Discusses key economic indicators and trade statistics, which countries are dominant in the market, and other issues that affect trade.
Sierra Leone is a low-income country, located on the west coast of Africa, with considerable mineral, fishery, and agricultural resources. The country presents significant opportunities for investment and development. It is located on the west coast of Africa with a population of 8.2 million and a land area of 71,740 square kilometers. Sierra Leone is an agrarian economy with rich soil and plentiful rainfall, with a wide continental shelf on an extensive stretch of coastline, making agriculture, fisheries, and forestry critical to its economy. However, the country is not self-sufficient in food production.
President Julius Maada Bio entered office in April 2018 and vowed to transform the economic situation of the country. His administration has made efforts at domestic revenue mobilization, progress in expenditure management and control, stabilized budget arrears and public debt, and prioritized public investments. The Government of Sierra Leone (GoSL) re-engaged with the IMF, which approved a new 43-month ECF arrangement in November 2018. At the second review in April 2020, the IMF commended the government for making progress at meeting program benchmarks and addressing the country’s vast economic needs, indicating a promising medium-term outlook. The Medium-Term National Development Plan 2019–2023 (MTNDP) was launched in 2019 focusing on education, governance, and infrastructure, and supported by economic diversification in agriculture, fisheries, and tourism with four goals aligned with global and regional agendas.
The COVID-19 pandemic impacted the economy by disrupting domestic activities, widening fiscal gaps, and disturbing stability, with the GDP contracting by -2.2 percent by the end of 2020 (https://www.imf.org/external/datamapper/NGDP_RPCH@WEO/SLE?year=2020). The government introduced measures to mitigate the spread of the virus and initiated a Quick Action Economic Response Plan (QAERP) to maintain macroeconomic and financial stability and mitigate the impact of the crisis on businesses and households. However, the country remained heavily dependent on foreign assistance from international development partners including the United States, the United Kingdom, the European Union, the World Bank, the IMF, UN agencies, and China.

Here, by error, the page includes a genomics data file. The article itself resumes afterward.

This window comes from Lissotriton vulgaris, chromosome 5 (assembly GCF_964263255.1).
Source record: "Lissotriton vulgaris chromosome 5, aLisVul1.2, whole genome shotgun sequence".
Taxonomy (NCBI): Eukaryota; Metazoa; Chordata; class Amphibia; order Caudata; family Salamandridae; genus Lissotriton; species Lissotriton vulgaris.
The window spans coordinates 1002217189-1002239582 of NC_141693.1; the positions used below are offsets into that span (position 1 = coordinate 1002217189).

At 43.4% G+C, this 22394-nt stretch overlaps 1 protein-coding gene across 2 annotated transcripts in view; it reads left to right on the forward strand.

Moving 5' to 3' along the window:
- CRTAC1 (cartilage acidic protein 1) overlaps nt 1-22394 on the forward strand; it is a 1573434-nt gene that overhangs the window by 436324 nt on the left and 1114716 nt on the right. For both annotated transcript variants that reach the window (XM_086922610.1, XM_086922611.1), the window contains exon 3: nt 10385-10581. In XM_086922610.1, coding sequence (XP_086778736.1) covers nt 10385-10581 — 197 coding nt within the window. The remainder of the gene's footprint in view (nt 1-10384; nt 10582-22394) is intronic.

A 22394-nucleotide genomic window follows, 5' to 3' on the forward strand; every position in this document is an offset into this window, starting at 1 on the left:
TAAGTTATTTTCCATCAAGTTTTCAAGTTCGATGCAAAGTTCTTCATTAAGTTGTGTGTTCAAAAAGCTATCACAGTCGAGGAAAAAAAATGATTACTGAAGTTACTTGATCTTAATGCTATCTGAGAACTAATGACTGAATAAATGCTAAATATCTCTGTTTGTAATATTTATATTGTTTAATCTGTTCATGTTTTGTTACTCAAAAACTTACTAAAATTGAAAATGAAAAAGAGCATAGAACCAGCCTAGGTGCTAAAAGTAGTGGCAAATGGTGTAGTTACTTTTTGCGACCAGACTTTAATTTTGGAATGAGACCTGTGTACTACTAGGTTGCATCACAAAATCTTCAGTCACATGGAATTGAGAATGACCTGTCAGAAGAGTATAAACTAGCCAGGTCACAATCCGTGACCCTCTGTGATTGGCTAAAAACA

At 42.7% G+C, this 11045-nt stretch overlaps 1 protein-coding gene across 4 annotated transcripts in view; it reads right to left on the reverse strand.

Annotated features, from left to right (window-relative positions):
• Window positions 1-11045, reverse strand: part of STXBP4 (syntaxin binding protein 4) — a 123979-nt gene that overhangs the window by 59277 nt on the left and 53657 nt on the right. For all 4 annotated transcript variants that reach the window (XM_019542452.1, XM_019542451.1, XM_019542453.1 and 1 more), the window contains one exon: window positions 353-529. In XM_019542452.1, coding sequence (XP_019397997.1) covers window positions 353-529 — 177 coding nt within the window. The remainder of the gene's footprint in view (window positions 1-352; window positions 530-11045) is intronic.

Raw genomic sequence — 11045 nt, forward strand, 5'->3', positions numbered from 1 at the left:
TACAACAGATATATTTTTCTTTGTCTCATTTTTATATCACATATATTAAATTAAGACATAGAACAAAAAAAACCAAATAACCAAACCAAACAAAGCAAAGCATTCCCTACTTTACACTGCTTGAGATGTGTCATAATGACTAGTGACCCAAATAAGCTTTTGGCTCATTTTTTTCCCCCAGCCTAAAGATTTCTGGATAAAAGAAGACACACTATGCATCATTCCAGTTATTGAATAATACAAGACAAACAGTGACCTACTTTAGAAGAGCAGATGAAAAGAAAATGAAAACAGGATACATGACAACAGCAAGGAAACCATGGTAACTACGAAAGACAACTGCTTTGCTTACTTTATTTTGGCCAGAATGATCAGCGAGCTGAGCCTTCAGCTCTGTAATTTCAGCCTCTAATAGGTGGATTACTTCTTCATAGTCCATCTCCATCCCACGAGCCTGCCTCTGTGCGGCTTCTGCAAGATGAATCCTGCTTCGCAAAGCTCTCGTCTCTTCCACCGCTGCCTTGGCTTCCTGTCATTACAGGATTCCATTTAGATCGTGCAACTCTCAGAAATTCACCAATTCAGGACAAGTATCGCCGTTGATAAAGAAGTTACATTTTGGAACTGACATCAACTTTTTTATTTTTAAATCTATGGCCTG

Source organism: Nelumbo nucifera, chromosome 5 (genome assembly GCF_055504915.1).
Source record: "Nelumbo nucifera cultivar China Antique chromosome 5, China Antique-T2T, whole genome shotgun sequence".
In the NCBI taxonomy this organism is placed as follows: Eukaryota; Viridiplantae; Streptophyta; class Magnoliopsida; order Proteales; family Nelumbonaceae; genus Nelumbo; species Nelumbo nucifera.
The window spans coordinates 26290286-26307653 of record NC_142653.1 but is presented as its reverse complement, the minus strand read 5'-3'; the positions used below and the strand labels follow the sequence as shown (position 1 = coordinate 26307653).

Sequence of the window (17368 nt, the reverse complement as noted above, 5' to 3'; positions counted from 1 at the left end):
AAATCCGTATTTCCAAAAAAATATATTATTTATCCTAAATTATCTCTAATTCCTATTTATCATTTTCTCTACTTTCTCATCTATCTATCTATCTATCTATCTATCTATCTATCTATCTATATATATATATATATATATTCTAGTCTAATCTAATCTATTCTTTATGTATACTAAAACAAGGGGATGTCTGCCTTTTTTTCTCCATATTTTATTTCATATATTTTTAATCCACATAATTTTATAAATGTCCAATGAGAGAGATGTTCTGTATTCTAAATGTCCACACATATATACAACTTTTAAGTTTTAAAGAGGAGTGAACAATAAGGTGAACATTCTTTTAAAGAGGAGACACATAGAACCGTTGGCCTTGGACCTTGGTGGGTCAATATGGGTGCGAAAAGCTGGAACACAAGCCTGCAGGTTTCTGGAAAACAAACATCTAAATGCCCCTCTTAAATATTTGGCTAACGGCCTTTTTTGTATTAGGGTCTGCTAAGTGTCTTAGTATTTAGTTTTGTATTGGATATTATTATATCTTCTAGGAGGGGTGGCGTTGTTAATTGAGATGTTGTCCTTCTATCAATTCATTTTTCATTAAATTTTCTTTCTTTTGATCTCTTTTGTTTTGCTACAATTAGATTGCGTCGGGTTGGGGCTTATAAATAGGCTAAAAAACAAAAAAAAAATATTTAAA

Real GDP growth is projected at 3.2 percent in 2021 led by an increased demand for mineral exports and growth in the non-mining sectors. However, the containment measures will have a prolonged economic and social effect on the economy with shrinking income, rising poverty, and food insecurity. The economic costs will include challenges to the government’s revenue drive and impair the fiscal financing situation and a distressed debt position, as the authorities continue to prioritize Covid-19 related spending within a tight budget envelope.
Basic Economic Statistics estimates:
Population: 8.2 million in 2021 (https://worldpopulationreview.com/)
Real GDP: $4.128 billion in 2019 (https://data.worldbank.org/country/SL)
GDP per capita: $484.5 in 2020 (World Bank Data)
GDP growth: -2.2 percent in 2020 (World Bank Data)
Inflation: 13.5 percent in 2020 (World Bank Data)
Total Exports: $697 million in 2019 (https://oec.world/en/profile/country/sle)
Total Imports: $1,160 million in 2019 (https://oec.world/en/profile/country/sle)
Exports to U.S.: $30 million in 2019 (USTR Data)
Imports from U.S.: $78 million in 2019 (USTR Data)
Exchange rate: $1: Le9,746 (July 2021 Bank of Sierra Leone Mid-rate)